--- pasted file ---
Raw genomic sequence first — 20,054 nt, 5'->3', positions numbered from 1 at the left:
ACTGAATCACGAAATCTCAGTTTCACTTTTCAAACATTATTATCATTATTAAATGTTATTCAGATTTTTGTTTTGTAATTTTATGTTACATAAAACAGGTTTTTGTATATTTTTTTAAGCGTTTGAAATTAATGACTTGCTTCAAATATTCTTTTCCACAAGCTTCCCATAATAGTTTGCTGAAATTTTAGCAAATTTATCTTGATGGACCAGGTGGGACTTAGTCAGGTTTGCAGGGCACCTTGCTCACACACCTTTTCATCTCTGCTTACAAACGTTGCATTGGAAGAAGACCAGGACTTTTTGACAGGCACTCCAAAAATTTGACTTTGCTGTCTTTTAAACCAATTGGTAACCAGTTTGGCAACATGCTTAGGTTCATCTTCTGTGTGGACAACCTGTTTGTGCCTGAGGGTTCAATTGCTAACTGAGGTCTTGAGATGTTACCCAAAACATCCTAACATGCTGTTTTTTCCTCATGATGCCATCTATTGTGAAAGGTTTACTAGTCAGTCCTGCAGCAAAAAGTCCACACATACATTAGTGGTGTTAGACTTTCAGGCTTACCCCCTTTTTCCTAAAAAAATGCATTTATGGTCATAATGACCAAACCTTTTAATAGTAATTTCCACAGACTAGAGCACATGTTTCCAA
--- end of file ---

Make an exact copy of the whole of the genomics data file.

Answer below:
Raw genomic sequence first — 20,054 nt, 5'->3', positions numbered from 1 at the left:
ACTGAATCACGAAATCTCAGTTTCACTTTTCAAACATTATTATCATTATTAAATGTTATTCAGATTTTTGTTTTGTAATTTTATGTTACATAAAACAGGTTTTTGTATATTTTTTTAAGCGTTTGAAATTAATGACTTGCTTCAAATATTCTTTTCCACAAGCTTCCCATAATAGTTTGCTGAAATTTTAGCAAATTTATCTTGATGGACCAGGTGGGACTTAGTCAGGTTTGCAGGGCACCTTGCTCACACACCTTTTCATCTCTGCTTACAAACGTTGCATTGGAAGAAGACCAGGACTTTTTGACAGGCACTCCAAAAATTTGACTTTGCTGTCTTTTAAACCAATTGGTAACCAGTTTGGCAACATGCTTAGGTTCATCTTCTGTGTGGACAACCTGTTTGTGCCTGAGGGTTCAATTGCTAACTGAGGTCTTGAGATGTTACCCAAAACATCCTAACATGCTGTTTTTTCCTCATGATGCCATCTATTGTGAAAGGTTTACTAGTCAGTCCTGCAGCAAAAAGTCCACACATACATTAGTGGTGTTAGACTTTCAGGCTTACCCCCTTTTTCCTAAAAAAATGCATTTATGGTCATAATGACCAAACCTTTTAATAGTAATTTCCACAGACTAGAGCACATGTTTCCAA